Looking for a challenge? How about riding Mt. Tam, Mt. Diablo, and Mt. Hamilton? In one day, that is.
The Bay Area is blessed with three major mountains within riding distance of each other, Mt. Tamalpais, Mt. Diablo, and Mt. Hamilton. These are not the highest peaks nor the only ones—there are many in the Santa Cruz Mountains alone including some that are higher. However these three do stand out because of their relative separation from other nearby mountains and because they have paved, public roads that go to their summits. You’ve probably climbed to at least one of these peaks, if not all three. If you like to climb hills, you have probably contemplated the idea of doing all three in a day. That’s what this article is about: planning an assault on all three mountains for next spring or summer when the days are longer and the weather pleasant enough.
There are several ways to go about an assault. I’m going to go through each one in some detail below.
The Full Monty. The real deal is a full-on ride to all three peaks and return to the start in a continuous circuit. If you start in San Francisco, that means eventually returning to San Francisco by bike. This would be more challenging than Bay In A Day because it involves not only circumnavigating the Bay but also climbing three peaks. A rough estimate of this route is 276 miles and 21,000 feet of climbing! One could make this less painful by splitting it up into two days.
Realism. A lesser if not equally noble goal is to ride up all three and back down, say starting in SF and ending back at the bottom of Mt. Hamilton in Milpitas. This gets all three peaks completely by bike. Using San Francisco as a starting point, this would mean, for example, riding up Mt. Tam, riding over to the East Bay by Highway 37 to do Mt. Diablo, and then riding south to go up Mt. Hamilton. However, getting over to the East Bay the shortest way still entails riding on Highway 37, which has high speed motor traffic—not the safest route! This is roughly 210 miles and about 2,000 feet less climbing.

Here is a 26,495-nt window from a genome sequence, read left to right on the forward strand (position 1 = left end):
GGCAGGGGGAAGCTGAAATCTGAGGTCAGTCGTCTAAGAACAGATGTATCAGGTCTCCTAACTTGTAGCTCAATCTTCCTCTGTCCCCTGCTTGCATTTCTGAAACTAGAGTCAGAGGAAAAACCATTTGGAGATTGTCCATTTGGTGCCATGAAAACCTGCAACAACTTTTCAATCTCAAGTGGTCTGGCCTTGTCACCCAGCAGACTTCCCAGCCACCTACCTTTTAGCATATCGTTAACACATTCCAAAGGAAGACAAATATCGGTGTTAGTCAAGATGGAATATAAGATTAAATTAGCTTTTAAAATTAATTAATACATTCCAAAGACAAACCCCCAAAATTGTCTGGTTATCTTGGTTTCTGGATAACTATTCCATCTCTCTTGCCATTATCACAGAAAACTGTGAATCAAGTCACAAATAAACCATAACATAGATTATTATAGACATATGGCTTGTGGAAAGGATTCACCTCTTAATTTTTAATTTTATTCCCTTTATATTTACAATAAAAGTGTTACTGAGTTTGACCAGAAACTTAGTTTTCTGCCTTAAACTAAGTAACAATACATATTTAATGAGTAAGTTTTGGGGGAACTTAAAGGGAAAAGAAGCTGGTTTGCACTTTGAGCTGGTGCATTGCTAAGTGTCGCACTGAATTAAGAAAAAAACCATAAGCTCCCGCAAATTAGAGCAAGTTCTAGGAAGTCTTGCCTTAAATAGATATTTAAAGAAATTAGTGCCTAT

Realistic and Safe. More practical assaults would use public transportation—either BART, the BART bike shuttle, or a ferry—to avoid having to pedal over to the East Bay by Highway 37, with the most honest route minimizing use of BART by getting on at Embarcadero and exiting at West Oakland; another possibility is to get a car ride over to Treasure Island from the Embarcadero and then begin the eastern stretch there or perhaps catching a ferry at the Embarcadero and arriving at Alameda or Jack London Square. Starting in San Francisco and ending at the Warm Springs BART station in Fremont this route is about 208 miles and just 17,200 feet of climbing.
Realistic, Safe and a Bit Shorter. This option cuts out riding through Oakland and takes BART directly from SF to Walnut Creek. Starting in San Francisco we would ride to Marin and ascend Tam and return to SF and take BART to Walnut Creek, go up Mt. Diablo and then ride to Mt. Hamilton and ascend, probably up the front. This route is 185 miles and has 15,700 of ascent.
Keep It Simple Stupid. Instead of riding from Mt. Diablo to Mt. Hamilton, we could take BART from Walnut Creek to the Warm Springs BART station, which should be open by this spring. This cuts down on the ‘junk’ mileage. This route is 152 miles and 14,800 feet of ascent.
Keep It Simplest Stupid. However, ascending all three peaks by themselves requires climbing well over 10,000 vertical feet. You could reduce the effort by just riding up the mountains and skipping the mileage to get between each one. For Mt. Tam this might be beginning the ride either at Tam Junction or Mill Valley and ending there; for Mt. Diablo, beginning at the Athenian School at the base of South Gate Road (North Gate is a longer route with slightly more vertical); for Mt. Hamilton, beginning at the base of Mt. Hamilton Road. This route yields about 11,500 feet of vertical ascent over 83 miles. Note that these routes require having a car in order to start the ascents at their bases.
A full circuit of the Bay and the peaks is beyond the reach of all but the most stubborn randonneurs. Using a car to reduce the mileage just to climbing up the ascents by the shortest means possible (Keep It Simplest Stupid) seems like cheating because of the liberal use of a car. That leaves the middle three as distinct possibilities with the Realistic, Safe and a Bit Shorter alternative as the ultimate goal. Even this option is super strenuous: doing a double century such as the Davis Double, which is fairly flat, is an all-day affair with the likelihood of needing to use lights. Now add three peaks and no organized support: even on the longest day of the year you’re very likely going to be riding in the dark either at the start or the end.